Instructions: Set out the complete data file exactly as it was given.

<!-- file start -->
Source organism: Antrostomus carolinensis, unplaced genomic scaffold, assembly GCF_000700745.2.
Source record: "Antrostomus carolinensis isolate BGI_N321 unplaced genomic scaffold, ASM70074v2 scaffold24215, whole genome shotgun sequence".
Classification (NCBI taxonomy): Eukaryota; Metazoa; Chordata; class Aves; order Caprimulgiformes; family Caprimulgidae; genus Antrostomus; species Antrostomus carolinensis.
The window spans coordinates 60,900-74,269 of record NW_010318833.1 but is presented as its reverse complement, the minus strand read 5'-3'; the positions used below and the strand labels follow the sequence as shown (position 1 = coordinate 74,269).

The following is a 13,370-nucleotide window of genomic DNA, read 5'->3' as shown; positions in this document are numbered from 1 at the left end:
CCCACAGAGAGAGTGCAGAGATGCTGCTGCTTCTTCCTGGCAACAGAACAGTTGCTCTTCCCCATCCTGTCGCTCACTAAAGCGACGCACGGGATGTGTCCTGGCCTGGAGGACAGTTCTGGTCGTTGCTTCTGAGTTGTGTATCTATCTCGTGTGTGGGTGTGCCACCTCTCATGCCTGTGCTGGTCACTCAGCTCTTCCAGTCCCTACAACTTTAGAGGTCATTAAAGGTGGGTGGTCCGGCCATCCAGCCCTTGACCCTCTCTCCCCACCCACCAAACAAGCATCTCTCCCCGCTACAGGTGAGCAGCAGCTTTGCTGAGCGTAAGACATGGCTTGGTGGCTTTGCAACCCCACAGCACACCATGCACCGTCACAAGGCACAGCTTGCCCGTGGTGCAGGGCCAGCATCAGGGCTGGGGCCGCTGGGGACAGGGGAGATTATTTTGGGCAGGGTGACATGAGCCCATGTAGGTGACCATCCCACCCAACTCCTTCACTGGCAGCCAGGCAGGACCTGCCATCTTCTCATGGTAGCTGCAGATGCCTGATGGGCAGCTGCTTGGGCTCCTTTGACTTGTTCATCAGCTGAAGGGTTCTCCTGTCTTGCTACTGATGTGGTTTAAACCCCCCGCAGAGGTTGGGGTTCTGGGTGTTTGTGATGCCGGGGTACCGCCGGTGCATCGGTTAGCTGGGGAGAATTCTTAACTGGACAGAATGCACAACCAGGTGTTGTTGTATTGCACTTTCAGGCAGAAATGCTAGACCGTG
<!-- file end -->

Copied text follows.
Source organism: Antrostomus carolinensis, unplaced genomic scaffold, assembly GCF_000700745.2.
Source record: "Antrostomus carolinensis isolate BGI_N321 unplaced genomic scaffold, ASM70074v2 scaffold24215, whole genome shotgun sequence".
Classification (NCBI taxonomy): Eukaryota; Metazoa; Chordata; class Aves; order Caprimulgiformes; family Caprimulgidae; genus Antrostomus; species Antrostomus carolinensis.
The window spans coordinates 60,900-74,269 of record NW_010318833.1 but is presented as its reverse complement, the minus strand read 5'-3'; the positions used below and the strand labels follow the sequence as shown (position 1 = coordinate 74,269).

The following is a 13,370-nucleotide window of genomic DNA, read 5'->3' as shown; positions in this document are numbered from 1 at the left end:
CCCACAGAGAGAGTGCAGAGATGCTGCTGCTTCTTCCTGGCAACAGAACAGTTGCTCTTCCCCATCCTGTCGCTCACTAAAGCGACGCACGGGATGTGTCCTGGCCTGGAGGACAGTTCTGGTCGTTGCTTCTGAGTTGTGTATCTATCTCGTGTGTGGGTGTGCCACCTCTCATGCCTGTGCTGGTCACTCAGCTCTTCCAGTCCCTACAACTTTAGAGGTCATTAAAGGTGGGTGGTCCGGCCATCCAGCCCTTGACCCTCTCTCCCCACCCACCAAACAAGCATCTCTCCCCGCTACAGGTGAGCAGCAGCTTTGCTGAGCGTAAGACATGGCTTGGTGGCTTTGCAACCCCACAGCACACCATGCACCGTCACAAGGCACAGCTTGCCCGTGGTGCAGGGCCAGCATCAGGGCTGGGGCCGCTGGGGACAGGGGAGATTATTTTGGGCAGGGTGACATGAGCCCATGTAGGTGACCATCCCACCCAACTCCTTCACTGGCAGCCAGGCAGGACCTGCCATCTTCTCATGGTAGCTGCAGATGCCTGATGGGCAGCTGCTTGGGCTCCTTTGACTTGTTCATCAGCTGAAGGGTTCTCCTGTCTTGCTACTGATGTGGTTTAAACCCCCCGCAGAGGTTGGGGTTCTGGGTGTTTGTGATGCCGGGGTACCGCCGGTGCATCGGTTAGCTGGGGAGAATTCTTAACTGGACAGAATGCACAACCAGGTGTTGTTGTATTGCACTTTCAGGCAGAAATGCTAGACCGTG